John Horton, Linda Shaw, and Manuel H. Moreno




Sanctions as Everyday Resistance to Welfare Reform

The authors show that the working poor and immigrants are among the most likely to be sanctioned for noncompliance in the Los Angeles County GAIN (Greater Avenues of Independence) welfare-to-work program. The program is significant since only the total welfare caseloads in the states of California and New York exceed those of Los Angeles County. In an overall strategy of survival among the poor, GAIN represents a fallback means of support. The largely unskilled workers in the paid labor market who are compelled to seek such aid resist welfare reform measures whenever program requirements make their struggle for a better life more difficult. Unlike the welfare rights movements of the 1960s that led to progressive changes, today collective patterns of everyday resistance are individual and personal. The authors argue that all current welfare reform measures should aim toward the development of a national strategy to reduce and eliminate poverty as a constitutional right.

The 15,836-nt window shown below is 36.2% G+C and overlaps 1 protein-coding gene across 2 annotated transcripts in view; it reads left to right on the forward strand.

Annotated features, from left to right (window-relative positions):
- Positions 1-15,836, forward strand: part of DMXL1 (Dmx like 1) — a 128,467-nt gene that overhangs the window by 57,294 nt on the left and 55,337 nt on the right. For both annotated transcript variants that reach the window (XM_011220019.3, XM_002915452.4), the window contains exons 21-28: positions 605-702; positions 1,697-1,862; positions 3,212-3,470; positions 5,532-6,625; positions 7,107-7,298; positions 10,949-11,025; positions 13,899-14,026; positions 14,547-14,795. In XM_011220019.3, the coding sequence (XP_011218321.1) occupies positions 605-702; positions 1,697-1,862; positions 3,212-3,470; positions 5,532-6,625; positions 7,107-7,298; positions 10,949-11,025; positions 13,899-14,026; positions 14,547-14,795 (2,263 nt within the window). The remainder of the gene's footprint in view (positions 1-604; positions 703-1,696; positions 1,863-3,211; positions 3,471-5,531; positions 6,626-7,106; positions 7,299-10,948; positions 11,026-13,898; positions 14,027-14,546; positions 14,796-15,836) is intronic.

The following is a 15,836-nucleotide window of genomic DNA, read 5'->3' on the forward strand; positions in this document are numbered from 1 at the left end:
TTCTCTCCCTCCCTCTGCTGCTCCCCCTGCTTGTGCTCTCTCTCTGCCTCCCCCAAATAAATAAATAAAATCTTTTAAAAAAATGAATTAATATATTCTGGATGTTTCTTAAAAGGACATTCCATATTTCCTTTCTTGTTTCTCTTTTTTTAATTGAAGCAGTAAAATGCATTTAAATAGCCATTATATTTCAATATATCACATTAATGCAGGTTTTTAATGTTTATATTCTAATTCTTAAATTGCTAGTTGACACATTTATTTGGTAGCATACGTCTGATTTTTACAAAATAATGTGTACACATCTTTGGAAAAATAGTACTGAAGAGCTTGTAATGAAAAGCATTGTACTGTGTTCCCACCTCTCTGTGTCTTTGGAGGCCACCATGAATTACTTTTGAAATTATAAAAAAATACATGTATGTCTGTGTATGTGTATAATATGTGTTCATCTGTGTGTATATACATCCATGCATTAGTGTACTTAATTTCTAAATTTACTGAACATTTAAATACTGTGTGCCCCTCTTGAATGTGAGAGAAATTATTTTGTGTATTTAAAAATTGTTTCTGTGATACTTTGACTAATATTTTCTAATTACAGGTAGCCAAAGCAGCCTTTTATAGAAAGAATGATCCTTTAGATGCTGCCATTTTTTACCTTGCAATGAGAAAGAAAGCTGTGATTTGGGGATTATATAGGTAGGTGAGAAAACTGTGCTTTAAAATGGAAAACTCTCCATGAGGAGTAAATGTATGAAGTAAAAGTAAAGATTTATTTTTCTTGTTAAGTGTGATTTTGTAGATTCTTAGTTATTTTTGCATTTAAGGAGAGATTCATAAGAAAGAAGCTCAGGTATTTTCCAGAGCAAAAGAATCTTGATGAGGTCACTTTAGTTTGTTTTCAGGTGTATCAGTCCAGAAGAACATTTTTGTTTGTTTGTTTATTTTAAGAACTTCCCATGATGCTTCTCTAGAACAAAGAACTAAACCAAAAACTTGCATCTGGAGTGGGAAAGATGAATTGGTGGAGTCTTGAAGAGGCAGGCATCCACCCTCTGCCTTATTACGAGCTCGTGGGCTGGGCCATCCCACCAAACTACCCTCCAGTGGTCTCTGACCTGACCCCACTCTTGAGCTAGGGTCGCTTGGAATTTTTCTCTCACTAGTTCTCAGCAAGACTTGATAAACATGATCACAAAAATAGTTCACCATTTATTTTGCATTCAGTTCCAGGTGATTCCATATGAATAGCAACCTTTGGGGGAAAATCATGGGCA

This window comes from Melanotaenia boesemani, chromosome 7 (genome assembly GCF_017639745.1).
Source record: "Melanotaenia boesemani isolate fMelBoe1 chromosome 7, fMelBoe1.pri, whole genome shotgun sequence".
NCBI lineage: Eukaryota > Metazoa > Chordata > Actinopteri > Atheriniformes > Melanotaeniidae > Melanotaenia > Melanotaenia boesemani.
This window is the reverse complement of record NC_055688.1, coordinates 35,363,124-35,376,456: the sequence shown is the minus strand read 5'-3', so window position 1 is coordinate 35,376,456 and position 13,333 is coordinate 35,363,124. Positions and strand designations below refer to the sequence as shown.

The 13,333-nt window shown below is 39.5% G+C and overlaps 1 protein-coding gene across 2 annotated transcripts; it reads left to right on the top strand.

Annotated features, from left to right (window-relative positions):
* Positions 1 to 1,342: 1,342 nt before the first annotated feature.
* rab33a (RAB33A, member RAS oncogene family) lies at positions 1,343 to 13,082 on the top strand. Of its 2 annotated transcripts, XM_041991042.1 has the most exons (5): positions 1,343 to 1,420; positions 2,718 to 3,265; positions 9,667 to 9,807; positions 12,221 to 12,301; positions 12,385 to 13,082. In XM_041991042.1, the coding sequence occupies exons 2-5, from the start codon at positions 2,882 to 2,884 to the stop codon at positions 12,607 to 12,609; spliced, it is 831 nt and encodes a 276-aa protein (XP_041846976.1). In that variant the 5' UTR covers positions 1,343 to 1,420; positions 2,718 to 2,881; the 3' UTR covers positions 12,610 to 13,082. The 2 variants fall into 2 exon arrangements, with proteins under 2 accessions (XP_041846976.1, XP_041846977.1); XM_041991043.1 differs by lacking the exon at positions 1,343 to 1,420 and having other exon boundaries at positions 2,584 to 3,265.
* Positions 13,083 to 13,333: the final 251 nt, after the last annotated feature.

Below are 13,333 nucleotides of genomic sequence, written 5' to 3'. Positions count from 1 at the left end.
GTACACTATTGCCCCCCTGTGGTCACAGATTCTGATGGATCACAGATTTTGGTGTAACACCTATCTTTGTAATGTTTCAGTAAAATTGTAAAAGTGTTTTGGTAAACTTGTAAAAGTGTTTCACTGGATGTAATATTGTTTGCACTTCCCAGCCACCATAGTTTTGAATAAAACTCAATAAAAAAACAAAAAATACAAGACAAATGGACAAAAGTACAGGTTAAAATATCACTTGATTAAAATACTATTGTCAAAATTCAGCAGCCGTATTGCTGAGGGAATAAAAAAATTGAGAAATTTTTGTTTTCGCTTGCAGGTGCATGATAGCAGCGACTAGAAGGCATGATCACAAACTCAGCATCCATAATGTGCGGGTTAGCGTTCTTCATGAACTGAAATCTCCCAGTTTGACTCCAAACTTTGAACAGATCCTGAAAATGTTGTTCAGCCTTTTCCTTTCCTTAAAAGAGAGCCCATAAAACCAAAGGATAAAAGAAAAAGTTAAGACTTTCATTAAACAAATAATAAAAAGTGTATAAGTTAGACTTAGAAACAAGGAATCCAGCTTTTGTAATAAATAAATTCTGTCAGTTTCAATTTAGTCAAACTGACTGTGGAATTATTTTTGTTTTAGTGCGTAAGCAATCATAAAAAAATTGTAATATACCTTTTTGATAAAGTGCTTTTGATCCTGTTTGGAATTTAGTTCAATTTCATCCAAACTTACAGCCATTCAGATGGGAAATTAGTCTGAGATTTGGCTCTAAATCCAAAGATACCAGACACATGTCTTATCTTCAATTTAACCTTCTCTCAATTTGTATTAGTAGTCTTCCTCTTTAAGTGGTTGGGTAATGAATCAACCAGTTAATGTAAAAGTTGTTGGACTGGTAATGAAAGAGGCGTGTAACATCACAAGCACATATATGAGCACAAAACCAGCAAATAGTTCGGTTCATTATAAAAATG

GAIN, welfare reform, sanctions

Citation: Social Justice Vol. 35, No. 4 (2008): 83-98